If you haven’t played my new antiques quiz game yet, Dumpster or No Dumpster (TM), it is very easy to play. I provide you with a few objects from the typical basement re-organization or estate clean out, and you decide which pieces go to the Dumpster and which pieces do not.
American basements are funny places—some serve as home offices, man caves for viewing sporting events on big screen TVs, or lounges for the teenagers. Yet, most commonly, basements are the center for all of those objects that you MAY, emphasis on the word MAY, want to use at some time in the future. At least, basements are places where you store stuff that is too good to toss but not good enough to take up space upstairs.
Since objects that end up in the basement are in storage limbo, let’s see how they stand the Dumpster or No Dumpster test.
1. The ugly teapot: Mom doesn’t really entertain much anymore and she has relinquished the chore of cooking holiday dinners to her daughter. As a result, some of the china pieces have been relegated to the basement. This teapot has a lion stamp on the bottom of it and says Royal Doulton and Made in England on it. Yet, it is so ugly that no one wants it. Dumpster or No Dumpster?
When you decide to clean out the basement, remember my motto: Don’t let it go until you know what it’s worth! The ugly teapot with the highly recognizable Royal Doulton lion mark is ugly but valuable. The late 1880s style ceramic and hand painted and gilt teapot is a $1,200 collectible piece of porcelain. Trashing it would be a big mistake. NO DUMPSTER.
2. Grandpa’s collapsible seat from the World’s Fair held in New York City. Grandpa, an avid golfer, had a lot of these collapsible seats from various places, sports teams, and corporations. It is just taking up space now that grandpa’s golfing days are over.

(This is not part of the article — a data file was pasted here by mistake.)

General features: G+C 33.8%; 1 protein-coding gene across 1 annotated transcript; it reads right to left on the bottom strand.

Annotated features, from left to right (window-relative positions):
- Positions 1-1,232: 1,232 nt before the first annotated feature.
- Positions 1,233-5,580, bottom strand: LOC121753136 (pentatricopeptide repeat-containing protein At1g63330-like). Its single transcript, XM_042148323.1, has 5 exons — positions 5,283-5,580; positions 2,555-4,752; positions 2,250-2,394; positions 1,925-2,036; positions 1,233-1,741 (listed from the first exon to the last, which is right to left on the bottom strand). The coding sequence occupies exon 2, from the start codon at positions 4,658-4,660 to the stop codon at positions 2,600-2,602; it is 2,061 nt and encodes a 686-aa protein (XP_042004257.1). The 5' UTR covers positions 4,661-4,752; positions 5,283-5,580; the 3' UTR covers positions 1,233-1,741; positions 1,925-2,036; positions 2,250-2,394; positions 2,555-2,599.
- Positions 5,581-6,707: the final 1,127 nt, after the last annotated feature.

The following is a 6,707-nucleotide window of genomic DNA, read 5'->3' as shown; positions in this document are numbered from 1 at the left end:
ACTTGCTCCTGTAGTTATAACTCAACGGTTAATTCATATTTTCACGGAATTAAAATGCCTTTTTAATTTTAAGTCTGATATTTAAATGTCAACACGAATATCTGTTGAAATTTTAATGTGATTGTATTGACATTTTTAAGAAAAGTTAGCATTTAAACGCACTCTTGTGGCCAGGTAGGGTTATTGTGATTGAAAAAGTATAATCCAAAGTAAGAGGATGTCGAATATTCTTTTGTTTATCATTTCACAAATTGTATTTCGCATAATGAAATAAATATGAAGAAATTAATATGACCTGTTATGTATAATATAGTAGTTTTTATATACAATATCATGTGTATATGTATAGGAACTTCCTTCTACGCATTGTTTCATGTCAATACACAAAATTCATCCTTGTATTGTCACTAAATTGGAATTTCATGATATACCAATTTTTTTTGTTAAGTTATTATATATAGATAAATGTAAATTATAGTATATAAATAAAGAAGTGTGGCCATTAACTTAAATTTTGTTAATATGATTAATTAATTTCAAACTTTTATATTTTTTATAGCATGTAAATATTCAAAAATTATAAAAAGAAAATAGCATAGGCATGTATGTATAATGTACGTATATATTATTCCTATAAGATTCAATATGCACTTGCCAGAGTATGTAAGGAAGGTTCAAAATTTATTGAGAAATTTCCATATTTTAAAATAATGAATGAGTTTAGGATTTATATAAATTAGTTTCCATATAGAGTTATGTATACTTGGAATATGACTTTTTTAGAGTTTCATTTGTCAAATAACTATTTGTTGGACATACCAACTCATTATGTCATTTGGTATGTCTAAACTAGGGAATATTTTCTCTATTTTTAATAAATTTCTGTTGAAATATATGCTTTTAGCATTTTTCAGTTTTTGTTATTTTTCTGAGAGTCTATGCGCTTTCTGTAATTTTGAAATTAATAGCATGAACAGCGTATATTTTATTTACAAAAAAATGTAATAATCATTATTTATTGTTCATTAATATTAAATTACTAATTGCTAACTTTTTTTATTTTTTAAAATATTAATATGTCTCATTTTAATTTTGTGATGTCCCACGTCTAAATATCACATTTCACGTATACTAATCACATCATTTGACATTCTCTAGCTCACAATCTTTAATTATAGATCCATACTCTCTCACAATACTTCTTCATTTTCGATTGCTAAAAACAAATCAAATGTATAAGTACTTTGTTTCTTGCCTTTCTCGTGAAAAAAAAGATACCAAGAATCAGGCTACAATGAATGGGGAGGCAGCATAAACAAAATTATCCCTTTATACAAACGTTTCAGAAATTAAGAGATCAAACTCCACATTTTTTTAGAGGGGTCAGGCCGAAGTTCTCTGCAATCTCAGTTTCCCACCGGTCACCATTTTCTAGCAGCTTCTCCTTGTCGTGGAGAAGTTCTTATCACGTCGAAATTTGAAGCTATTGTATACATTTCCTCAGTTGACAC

Is it trash or is it worth cash?
Grandpa’s world fair collapsible seat was originally made in large numbers but today few of those objects still exist. Cashing in on it probably won’t bring you enough money to transform your basement into a game room, but this World’s Fair collectible is still worth $135 to collectors. NO DUMPSTER.
3. Mom never gets rid of the Christmas tree lights no matter how old they are. We have plastic tubs full of light strings with the old multi-colored screw-in bulbs. I am afraid to test them with their frayed wires and many of the bulbs are missing. Would you keep them or toss them?
If you are afraid to plug in the string of Christmas tree lights because of damaged wires and lost bulbs, then they should head for the dumpster. Condition is key for any holiday collectible; it is not worth the risk of starting a fire. DUMPSTER.
It is wise to inquire about the value and marketability of your vintage objects and antiques before making a decision to put them in the dumpster.
Ph.D. antiques appraiser, author, award-winning TV personality, and TV talk show host, Dr. Lori presents antique appraisal events nationwide, including around Tampa Bay. Dr. Lori is the star appraiser on the hit TV show "Auction Kings" on Discovery Channel airing Tuesdays at 9 p.m. Visit www.DrLoriV.com, www.Facebook.com/DoctorLori or call (888) 431-1010.